Scientists have come closer to revealing the secret to Spider-Man’s webs. In a study presented at the American Chemical Society’s National Meeting and Exposition, researchers from Washington University in St. Louis, led by Fuzhong Zhang, demonstrated that engineered bacteria can mass-produce spider silk and other useful proteins for space missions.
Silk is a natural material that puts man-made objects to shame in terms of strength and toughness. Spider silk has a tensile strength of up to 1.75 gigapascals (GPa). This makes it about 100 times stronger than steel of the same amount and twice as tough as Kevlar – the same material used to make bulletproof vests. (Related: Here’s the U.S. Army’s efforts to create a bullet-proof “spider suit”.)
Unlike steel, silk cannot be mass-produced by conventional means, so scientists make do with obtaining natural supplies of this material. The problem is, spiders produce little amounts of silk to be useful for large-scale research. Farming for silk in facilities where spiders are forced to come into contact with one another also makes them cannibalistic. This why researchers have turned to yeast, plants, and even goats to create synthetic silk, but so far, results are mixed.
“In nature, there are a lot of protein-based materials that have amazing mechanical properties, but the supply of these materials is very often limited. My lab is interested in engineering microbes so that we can not only produce these materials, but make them even better,” Zhang explains.
The problem is that spider silk proteins are locked by the spider’s DNA sequences. When scientists try to put these DNA sequences into other organisms, like bacteria, the host destroys the sequences.
Zhang and colleagues thought of a novel way to get around this problem. What if they instead chopped these long sequences into shorter ones, which the host bacteria can handle and convert to proteins? Afterward, they can “open” the bacteria and join the proteins together.
To do this, the team introduced spider silk genes into host bacteria, which then converted them to two pieces of protein each flanked by a split intein. Split inteins join two protein fragments together to create a bigger protein. What the scientists did next was to open the bacteria and purify the fragments, and then mix them. The split inteins glued the proteins together, which then became an intact, full-length spider silk protein.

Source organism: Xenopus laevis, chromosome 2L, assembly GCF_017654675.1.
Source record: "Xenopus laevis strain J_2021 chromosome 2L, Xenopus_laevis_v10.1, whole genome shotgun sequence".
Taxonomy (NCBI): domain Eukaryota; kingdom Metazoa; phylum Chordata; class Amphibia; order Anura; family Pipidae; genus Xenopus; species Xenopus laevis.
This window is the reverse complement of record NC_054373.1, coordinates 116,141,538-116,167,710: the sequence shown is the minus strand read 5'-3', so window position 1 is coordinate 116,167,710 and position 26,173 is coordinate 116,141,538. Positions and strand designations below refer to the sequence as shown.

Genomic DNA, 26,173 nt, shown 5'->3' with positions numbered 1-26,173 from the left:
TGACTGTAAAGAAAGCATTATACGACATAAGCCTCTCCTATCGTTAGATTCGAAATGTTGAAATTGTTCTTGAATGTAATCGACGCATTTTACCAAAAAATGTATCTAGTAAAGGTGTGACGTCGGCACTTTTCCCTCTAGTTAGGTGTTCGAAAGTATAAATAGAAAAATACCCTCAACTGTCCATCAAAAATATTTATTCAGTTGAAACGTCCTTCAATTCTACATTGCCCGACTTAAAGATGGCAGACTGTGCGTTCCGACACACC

All they had to do was spin them into fibers, which yielded more silk than they would otherwise get from a spider farm (up to two grams of silk per liter of bacterial culture).
NASA is one of the study’s primary funders, Zhang notes. “They’re currently developing technologies in which they can convert carbon dioxide into carbohydrates that could be used as food for the microbes that we’re engineering. That way, astronauts could produce these protein-based materials in space without bringing a large amount of feedstocks.”
The breakthrough allows silk production at a sufficient quantity – and reasonable cost – for use in space missions. For example, it may comprise next-generation spacesuits. A study observed the effects of exposing natural fibers to space over 18 months. While pure silk degraded, silk composites (such as silk-collagen fiber composites) showed remarkable resistance to the rigors of space travel. NASA is also looking to shield medication for transport to Mars with silk-based biomaterials.
Zhang’s team is also finding ways to join the separate fragments of the silk protein inside the bacteria themselves without having to purify them in a lab. This can lead to automation and greater efficiency, which would benefit a space station that needs silk-based materials quickly.
Mass-producing spider silk can lead to better-funded research on its properties. Who knows, scientists may soon be able to unlock spider-silk strong enough to stop a derailing train.